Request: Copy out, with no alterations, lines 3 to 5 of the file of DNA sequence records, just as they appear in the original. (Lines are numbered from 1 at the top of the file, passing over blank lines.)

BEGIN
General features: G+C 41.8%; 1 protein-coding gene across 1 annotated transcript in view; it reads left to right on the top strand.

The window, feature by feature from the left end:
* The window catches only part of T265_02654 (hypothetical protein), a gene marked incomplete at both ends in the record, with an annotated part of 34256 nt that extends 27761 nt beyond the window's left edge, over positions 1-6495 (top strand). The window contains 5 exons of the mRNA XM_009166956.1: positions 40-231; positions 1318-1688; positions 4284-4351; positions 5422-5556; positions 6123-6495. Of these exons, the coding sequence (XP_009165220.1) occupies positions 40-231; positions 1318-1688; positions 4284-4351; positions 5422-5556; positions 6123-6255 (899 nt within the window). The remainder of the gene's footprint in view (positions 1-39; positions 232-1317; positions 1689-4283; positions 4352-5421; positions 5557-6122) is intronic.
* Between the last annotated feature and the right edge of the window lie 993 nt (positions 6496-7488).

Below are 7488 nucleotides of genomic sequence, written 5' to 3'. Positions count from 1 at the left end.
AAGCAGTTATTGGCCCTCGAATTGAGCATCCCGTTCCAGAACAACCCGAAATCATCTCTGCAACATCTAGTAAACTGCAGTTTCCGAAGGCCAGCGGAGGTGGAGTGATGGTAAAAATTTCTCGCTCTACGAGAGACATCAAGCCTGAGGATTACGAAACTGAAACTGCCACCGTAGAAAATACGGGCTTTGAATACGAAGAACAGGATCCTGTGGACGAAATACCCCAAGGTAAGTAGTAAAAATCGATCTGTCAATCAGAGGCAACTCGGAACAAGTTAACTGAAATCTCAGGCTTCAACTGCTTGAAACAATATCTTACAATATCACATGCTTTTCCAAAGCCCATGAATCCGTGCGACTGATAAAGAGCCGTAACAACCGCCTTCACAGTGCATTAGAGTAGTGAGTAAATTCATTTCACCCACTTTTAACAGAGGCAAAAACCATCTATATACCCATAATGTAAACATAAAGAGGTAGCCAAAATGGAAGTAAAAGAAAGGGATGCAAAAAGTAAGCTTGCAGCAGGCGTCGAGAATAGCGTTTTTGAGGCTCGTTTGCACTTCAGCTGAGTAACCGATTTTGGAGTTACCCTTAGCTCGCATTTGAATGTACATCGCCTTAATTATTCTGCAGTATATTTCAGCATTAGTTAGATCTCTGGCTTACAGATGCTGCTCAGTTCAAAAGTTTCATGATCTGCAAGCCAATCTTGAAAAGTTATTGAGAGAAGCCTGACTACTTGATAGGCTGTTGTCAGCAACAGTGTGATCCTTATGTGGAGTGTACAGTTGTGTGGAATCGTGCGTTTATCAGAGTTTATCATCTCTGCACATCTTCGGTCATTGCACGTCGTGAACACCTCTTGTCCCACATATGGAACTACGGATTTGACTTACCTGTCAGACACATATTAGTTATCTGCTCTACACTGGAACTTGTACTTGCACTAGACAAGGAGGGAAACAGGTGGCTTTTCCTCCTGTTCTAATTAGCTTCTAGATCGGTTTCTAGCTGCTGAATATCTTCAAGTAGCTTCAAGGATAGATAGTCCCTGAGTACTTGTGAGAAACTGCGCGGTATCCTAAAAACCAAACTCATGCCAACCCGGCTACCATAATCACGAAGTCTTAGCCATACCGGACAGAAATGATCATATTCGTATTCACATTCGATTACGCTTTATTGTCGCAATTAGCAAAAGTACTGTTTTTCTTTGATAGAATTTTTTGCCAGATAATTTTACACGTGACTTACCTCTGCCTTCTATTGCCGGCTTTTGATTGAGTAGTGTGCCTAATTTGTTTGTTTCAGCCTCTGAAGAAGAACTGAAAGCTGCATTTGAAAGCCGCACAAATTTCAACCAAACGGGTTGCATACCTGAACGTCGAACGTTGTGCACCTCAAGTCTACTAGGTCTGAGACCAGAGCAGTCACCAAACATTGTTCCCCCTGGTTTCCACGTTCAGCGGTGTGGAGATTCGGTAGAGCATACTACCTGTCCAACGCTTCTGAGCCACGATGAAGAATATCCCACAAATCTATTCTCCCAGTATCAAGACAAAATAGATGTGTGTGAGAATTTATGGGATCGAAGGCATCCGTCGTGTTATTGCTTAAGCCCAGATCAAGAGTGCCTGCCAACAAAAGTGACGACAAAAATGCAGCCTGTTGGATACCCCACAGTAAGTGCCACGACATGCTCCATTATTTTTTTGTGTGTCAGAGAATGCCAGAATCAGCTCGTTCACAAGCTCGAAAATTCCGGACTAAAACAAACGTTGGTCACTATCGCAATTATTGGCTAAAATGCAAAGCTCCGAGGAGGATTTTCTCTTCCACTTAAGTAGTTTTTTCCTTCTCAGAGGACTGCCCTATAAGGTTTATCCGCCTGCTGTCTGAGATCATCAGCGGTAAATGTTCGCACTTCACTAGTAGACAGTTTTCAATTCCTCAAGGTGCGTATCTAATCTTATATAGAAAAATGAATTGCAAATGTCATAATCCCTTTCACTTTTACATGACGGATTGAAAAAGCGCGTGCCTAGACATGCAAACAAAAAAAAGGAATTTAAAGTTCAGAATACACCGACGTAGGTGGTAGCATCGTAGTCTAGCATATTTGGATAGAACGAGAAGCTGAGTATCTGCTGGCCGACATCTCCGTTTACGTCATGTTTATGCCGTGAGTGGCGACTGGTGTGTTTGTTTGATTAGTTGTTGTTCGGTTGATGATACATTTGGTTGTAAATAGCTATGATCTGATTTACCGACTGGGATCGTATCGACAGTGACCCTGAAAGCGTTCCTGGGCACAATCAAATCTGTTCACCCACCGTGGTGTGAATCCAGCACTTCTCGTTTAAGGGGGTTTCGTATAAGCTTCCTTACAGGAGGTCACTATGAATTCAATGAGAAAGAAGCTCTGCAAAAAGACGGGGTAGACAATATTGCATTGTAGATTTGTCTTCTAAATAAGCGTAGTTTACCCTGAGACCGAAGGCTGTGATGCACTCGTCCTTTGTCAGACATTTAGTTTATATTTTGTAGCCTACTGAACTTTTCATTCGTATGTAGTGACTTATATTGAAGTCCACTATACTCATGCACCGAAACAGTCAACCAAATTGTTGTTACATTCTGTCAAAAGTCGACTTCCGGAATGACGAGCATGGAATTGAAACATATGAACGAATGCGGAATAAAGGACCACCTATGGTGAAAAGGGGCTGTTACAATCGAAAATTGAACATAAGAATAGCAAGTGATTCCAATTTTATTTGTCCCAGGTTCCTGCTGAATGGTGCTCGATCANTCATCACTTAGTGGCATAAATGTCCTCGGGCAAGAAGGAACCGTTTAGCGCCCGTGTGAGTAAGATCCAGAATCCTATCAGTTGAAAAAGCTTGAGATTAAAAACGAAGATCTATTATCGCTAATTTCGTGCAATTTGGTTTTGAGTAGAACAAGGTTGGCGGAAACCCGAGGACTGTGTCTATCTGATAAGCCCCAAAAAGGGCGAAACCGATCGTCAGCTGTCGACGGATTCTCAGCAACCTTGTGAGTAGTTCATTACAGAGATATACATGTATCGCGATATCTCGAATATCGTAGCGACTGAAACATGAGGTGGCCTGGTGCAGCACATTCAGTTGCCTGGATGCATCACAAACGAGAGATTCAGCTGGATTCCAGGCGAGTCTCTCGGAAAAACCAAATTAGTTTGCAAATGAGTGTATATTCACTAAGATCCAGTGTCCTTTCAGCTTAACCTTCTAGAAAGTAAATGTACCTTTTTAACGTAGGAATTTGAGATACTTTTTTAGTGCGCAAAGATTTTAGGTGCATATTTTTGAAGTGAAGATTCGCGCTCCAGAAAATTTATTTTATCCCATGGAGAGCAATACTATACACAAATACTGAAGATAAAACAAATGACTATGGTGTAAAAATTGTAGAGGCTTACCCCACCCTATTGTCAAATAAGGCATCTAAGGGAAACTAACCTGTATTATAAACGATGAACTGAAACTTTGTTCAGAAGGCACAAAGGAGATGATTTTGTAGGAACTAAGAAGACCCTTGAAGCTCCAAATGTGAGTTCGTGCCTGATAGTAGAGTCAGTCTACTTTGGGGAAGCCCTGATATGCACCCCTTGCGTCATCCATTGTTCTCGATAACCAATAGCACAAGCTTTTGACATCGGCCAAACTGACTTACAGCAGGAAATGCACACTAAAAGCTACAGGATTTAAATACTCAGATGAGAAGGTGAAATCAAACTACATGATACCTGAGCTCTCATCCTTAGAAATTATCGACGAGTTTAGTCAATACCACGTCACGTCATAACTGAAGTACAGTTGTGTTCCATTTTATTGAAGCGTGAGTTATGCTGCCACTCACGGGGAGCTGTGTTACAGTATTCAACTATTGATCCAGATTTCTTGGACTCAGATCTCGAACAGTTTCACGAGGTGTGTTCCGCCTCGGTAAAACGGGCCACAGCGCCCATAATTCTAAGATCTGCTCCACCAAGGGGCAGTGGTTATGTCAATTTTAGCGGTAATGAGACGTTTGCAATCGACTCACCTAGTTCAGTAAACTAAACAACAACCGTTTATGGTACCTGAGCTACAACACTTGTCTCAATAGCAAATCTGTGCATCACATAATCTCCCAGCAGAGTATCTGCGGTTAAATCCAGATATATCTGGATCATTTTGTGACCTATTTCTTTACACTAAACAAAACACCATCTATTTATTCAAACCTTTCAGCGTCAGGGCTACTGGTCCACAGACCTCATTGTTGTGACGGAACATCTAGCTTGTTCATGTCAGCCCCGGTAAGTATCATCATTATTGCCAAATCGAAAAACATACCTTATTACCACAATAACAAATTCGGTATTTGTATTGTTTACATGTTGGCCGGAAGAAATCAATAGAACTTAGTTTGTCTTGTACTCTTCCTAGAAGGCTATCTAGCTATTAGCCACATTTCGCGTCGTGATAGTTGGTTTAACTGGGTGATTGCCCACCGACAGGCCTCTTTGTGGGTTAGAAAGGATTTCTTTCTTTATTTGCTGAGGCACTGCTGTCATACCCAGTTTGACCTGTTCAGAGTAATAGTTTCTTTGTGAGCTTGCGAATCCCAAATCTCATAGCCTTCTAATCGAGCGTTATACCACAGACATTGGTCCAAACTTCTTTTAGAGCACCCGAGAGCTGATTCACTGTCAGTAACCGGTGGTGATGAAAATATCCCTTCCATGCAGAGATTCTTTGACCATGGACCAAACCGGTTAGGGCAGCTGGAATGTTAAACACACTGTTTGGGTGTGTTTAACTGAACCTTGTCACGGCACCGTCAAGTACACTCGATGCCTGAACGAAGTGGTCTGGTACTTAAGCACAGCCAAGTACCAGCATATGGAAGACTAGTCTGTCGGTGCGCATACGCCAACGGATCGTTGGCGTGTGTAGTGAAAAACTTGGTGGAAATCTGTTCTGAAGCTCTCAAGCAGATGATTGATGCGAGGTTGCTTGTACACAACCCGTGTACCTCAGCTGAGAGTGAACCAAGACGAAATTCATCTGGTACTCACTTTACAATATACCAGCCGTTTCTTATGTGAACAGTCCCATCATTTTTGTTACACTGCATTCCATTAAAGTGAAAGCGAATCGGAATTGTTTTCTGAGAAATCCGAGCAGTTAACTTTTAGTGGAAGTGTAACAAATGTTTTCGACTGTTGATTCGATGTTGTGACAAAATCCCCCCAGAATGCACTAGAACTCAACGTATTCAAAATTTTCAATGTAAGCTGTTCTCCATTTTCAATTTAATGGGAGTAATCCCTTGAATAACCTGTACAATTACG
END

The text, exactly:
* The window catches only part of T265_02654 (hypothetical protein), a gene marked incomplete at both ends in the record, with an annotated part of 34256 nt that extends 27761 nt beyond the window's left edge, over positions 1-6495 (top strand). The window contains 5 exons of the mRNA XM_009166956.1: positions 40-231; positions 1318-1688; positions 4284-4351; positions 5422-5556; positions 6123-6495. Of these exons, the coding sequence (XP_009165220.1) occupies positions 40-231; positions 1318-1688; positions 4284-4351; positions 5422-5556; positions 6123-6255 (899 nt within the window). The remainder of the gene's footprint in view (positions 1-39; positions 232-1317; positions 1689-4283; positions 4352-5421; positions 5557-6122) is intronic.
* Between the last annotated feature and the right edge of the window lie 993 nt (positions 6496-7488).

Below are 7488 nucleotides of genomic sequence, written 5' to 3'. Positions count from 1 at the left end.